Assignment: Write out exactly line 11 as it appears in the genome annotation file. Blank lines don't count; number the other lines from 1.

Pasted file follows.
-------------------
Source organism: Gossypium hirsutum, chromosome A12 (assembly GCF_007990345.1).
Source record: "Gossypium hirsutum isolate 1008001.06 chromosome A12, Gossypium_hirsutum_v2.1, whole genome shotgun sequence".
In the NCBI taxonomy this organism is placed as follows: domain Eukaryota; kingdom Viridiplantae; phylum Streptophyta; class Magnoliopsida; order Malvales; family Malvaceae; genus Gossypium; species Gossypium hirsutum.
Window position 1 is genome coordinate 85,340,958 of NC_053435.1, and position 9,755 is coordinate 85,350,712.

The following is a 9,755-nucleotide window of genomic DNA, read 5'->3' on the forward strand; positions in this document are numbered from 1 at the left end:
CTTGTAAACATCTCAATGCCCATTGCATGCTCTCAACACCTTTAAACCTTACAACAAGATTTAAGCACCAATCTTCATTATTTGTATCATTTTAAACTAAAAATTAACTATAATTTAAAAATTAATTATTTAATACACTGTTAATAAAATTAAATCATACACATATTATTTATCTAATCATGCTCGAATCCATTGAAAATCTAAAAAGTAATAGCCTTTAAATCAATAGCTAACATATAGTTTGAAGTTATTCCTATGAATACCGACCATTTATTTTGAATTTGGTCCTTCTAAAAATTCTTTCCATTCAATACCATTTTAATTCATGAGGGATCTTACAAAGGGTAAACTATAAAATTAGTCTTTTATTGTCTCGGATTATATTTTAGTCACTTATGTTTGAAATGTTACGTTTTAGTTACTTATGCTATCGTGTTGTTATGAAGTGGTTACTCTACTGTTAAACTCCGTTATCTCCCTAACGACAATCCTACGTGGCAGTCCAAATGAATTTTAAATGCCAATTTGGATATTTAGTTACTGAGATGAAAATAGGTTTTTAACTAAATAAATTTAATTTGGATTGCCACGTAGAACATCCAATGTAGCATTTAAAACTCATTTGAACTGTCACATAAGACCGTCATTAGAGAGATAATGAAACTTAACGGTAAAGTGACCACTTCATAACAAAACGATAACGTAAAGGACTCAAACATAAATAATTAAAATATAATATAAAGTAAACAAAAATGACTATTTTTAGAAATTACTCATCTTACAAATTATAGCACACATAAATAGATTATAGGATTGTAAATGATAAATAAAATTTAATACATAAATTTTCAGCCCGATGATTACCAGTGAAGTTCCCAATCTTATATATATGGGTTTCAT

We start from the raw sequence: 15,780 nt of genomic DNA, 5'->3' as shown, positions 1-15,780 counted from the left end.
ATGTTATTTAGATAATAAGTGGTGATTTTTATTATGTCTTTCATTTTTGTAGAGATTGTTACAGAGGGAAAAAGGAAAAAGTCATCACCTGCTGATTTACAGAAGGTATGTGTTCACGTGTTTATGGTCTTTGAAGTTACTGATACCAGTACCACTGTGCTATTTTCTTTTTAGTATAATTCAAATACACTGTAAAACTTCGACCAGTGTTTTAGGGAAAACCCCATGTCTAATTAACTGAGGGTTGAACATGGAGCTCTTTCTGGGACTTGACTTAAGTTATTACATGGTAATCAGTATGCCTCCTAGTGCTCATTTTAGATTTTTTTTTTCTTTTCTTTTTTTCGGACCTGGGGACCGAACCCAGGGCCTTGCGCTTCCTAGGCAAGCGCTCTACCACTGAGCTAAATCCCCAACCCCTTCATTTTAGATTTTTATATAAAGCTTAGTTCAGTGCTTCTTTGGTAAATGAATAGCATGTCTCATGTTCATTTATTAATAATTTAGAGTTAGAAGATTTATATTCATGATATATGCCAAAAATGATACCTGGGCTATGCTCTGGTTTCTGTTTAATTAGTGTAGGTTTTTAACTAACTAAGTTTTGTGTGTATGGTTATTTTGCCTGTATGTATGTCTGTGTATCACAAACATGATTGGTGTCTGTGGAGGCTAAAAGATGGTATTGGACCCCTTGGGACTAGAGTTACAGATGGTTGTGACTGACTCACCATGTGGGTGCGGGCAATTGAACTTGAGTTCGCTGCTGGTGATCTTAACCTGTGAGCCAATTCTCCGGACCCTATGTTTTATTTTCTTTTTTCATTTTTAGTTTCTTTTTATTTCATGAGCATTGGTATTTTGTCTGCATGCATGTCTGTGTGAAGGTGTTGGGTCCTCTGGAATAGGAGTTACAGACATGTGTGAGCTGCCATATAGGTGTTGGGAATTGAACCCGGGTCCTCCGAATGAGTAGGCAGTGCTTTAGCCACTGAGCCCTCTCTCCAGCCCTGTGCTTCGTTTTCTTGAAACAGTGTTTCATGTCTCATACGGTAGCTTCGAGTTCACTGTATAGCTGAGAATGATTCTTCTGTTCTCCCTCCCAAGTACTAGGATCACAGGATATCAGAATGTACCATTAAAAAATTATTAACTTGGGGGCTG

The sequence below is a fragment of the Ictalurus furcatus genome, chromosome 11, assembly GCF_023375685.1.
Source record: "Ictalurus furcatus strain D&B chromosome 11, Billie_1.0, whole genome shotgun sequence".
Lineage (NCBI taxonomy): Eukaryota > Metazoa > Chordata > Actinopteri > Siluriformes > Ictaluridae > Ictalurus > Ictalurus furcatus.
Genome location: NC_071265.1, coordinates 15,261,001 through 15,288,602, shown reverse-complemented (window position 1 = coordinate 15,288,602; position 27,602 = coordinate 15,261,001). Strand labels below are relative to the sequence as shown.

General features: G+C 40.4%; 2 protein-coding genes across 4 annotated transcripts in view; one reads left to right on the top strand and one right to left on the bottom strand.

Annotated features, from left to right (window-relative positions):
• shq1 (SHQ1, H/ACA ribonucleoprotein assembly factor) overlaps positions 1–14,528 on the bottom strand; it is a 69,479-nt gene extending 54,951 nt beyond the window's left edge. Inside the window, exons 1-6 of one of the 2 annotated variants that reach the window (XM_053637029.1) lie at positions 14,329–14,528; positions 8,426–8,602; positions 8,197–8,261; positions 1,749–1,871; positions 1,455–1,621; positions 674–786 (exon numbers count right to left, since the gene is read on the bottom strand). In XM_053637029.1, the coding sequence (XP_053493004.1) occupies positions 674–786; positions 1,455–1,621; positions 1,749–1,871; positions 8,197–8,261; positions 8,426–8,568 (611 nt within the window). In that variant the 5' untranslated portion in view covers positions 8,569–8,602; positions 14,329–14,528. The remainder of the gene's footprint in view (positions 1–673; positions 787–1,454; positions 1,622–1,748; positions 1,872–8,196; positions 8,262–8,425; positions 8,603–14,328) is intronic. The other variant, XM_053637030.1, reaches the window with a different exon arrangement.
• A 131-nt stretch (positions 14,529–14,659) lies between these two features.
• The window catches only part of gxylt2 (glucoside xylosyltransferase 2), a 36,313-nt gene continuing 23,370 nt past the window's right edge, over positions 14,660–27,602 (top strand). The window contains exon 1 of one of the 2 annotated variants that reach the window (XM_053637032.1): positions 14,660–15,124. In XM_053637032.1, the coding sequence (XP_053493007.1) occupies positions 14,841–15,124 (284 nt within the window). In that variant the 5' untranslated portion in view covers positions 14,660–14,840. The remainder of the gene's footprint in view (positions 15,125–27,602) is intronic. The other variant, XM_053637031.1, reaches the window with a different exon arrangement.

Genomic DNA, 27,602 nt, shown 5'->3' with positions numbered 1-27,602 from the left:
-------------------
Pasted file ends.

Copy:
Lineage (NCBI taxonomy): Eukaryota > Metazoa > Chordata > Actinopteri > Siluriformes > Ictaluridae > Ictalurus > Ictalurus furcatus.